Brains in the family

I’m not sure why, but I often feel compelled to write something on this rarely-updated blog of mine when something bad happens. Maybe the best way I deal with tragedy is by putting words to paper or maybe it just doesn’t feel right to keep quiet. This week, pro skier Sarah Burke crashed in the halfpipe in Utah, doing a normal thing she does every day — nothing extreme or unusual, for her anyway. Despite what other journalists are saying about her crash, no, I don’t believe it’s an indication that action sports have gotten “too extreme.” I think it was just the world’s worst kind of bad luck. Sarah was seriously injured in the crash, which I’ve been covering for ESPN. She’s currently in critical condition at a hospital in Utah with what doctors are describing as a traumatic brain injury.

No brain injury is the same and I am by no means an expert, but I have had some experience with a traumatic brain injury, not my own, but my brother’s. It was 2005 and we were skiing together when the accident happened. Much like Sarah, my brother was airlifted to a trauma center, underwent surgery to relieve the pressure on his brain, and then placed in an induced medical coma. Sitting by his bed in the intensive care unit was one of the most difficult things I’ve done. My brother is 100 percent recovered today. It was not a quick or easy recovery and it took months and years of family support, rehabilitation, surgical operations and sleepless nights. Mountain Magazine just recently published an essay I wrote about my experience with my brother’s head injury. You can find it here, in the article titled Guilt.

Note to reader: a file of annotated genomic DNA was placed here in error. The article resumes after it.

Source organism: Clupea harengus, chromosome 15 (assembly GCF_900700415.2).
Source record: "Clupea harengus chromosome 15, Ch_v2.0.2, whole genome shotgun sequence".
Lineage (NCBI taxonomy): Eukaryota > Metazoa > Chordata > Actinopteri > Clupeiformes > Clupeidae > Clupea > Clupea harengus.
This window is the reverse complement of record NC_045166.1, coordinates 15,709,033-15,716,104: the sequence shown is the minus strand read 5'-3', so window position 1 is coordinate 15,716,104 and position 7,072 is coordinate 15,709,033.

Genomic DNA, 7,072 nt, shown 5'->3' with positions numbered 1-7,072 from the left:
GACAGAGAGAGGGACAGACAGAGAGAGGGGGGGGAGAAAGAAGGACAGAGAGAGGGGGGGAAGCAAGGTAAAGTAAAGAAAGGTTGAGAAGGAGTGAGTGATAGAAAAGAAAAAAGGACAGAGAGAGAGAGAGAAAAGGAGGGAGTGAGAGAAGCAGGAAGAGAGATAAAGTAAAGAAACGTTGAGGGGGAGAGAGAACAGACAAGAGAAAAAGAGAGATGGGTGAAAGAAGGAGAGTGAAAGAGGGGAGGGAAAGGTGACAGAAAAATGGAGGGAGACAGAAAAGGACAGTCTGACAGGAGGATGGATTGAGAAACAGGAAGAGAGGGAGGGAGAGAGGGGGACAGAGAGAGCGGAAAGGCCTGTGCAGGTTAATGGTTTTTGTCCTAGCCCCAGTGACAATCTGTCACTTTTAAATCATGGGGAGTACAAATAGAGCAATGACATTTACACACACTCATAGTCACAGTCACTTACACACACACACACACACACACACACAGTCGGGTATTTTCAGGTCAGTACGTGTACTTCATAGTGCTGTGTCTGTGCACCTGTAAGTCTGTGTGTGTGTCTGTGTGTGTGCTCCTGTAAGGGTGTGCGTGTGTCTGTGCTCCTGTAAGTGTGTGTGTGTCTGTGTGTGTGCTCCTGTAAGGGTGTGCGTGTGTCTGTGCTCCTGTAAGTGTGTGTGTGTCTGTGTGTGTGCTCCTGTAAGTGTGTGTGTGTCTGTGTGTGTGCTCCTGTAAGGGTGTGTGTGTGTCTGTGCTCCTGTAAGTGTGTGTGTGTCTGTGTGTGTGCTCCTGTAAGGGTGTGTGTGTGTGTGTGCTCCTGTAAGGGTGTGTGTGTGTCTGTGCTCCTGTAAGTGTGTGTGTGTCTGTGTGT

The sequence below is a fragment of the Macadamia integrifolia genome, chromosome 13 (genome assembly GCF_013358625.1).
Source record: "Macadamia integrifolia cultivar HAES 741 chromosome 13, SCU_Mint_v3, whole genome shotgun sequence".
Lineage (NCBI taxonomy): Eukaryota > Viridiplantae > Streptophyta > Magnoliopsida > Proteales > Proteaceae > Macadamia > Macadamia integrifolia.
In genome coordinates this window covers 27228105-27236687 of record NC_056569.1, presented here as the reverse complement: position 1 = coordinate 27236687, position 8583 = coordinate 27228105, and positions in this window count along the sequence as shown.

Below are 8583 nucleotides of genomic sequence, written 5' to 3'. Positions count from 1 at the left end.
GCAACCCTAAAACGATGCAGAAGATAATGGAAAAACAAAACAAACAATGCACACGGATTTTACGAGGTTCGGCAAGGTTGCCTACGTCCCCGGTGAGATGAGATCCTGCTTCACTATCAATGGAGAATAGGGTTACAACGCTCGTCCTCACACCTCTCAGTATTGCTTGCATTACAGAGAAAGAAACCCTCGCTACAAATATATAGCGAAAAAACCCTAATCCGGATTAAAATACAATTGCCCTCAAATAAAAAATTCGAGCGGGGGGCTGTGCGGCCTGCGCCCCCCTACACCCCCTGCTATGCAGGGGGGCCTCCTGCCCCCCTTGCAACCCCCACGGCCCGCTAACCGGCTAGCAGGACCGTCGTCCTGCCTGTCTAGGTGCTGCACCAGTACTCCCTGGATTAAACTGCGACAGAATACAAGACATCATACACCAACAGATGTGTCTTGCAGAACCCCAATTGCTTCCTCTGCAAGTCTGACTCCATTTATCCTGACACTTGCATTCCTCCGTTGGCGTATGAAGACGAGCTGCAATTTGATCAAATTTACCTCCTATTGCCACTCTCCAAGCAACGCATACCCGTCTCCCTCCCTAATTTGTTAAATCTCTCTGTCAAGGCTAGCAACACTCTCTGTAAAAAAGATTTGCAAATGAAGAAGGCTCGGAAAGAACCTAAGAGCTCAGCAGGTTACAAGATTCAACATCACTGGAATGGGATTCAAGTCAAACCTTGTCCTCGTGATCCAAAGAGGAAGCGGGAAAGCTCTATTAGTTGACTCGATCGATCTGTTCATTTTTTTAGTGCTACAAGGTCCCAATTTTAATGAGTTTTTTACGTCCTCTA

I wish Sarah and her family the best during this tough time.